I'll bang the drum for eMusic, one more time. $10 a month gets you 30 downloads with no copy-protection or any other computer-fouling nonsense. And the sound quality of their mp3s is surprisingly fine.

True, I once lamented the "thin" sound of the mp3. I'd downloaded Beneath This Gruff Exterior by John Hiatt & The Goners. When I burned it to CD and played it back, I thought there was some sort of "space" missing in the overall sound. Could the bass have been richer? Was there some mid-range layering I was missing?

I loved the music, so I finally bought the CD and gave it a spin in the car stereo as I drove home. For the next 20 minutes I courted death by reckless driving as I fished out the official CD and plugged in the eMusic disc, then swapped them again, and again and again. There was no discernible difference in sound. At home I put them on the master stereo and did the same exercise. No difference. I put on the Sennheisers. Same as it ever was.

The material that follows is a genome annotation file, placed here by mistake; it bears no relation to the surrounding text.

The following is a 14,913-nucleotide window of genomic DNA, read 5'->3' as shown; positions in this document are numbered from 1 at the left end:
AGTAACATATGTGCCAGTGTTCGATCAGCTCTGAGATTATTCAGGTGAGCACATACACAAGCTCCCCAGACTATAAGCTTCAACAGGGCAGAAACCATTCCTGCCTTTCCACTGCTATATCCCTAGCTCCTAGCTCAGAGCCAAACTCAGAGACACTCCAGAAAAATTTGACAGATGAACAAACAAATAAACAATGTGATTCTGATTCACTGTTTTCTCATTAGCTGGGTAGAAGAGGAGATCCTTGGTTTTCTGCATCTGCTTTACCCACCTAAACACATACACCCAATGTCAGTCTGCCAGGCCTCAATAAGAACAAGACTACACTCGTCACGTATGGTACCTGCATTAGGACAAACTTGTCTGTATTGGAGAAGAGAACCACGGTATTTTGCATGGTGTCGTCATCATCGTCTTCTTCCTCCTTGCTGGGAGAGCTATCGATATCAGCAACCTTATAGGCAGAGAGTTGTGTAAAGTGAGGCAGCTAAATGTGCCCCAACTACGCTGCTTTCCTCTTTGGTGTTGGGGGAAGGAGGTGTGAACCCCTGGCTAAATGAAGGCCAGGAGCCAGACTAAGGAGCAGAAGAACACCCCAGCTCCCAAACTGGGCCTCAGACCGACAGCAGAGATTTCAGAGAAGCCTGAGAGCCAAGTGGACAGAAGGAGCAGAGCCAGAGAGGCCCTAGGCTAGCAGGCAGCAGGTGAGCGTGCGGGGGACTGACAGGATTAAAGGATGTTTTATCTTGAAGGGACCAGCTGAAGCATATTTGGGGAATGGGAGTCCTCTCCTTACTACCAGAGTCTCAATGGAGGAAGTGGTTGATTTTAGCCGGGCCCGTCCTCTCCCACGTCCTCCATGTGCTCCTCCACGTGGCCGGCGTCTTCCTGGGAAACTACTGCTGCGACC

I performed another experiment: I extracted the first track from the CD and compared its file size as an OGG to the file size of eMusic's mp3: 4.4 MB to 5.6, respectively. I ripped the OGG to mp3, and the file size of that was 4.6 MB. I don't know what any of that means, except that I now discard the notion that studio CDs somehow possess a sound quality lacking in eMusic's mp3 files.

Lately I've been taking the greatest pleasure in rediscovering jazz music. Those jazz musicians -- particularly in the 50s and 60s, God love 'em -- sure didn't mind putting out albums with only four or five (very long) songs. For a subscriber, that's an incredible value. Take something like Miles Davis's Blue Moods. All Music says the disc set the standard for its day, but that at 26 minutes and 51 seconds, the CD isn't much of a value. So far as I'm concerned, that's just four downloads out of a monthly 30. That's less than $.60 a track. Consider me sold.

Alright, time to wrap this up. My aforementioned friend is Brooke Miller, and she's coming out with new music on Canada Day.

13 comments:

DarkoV said...

WP,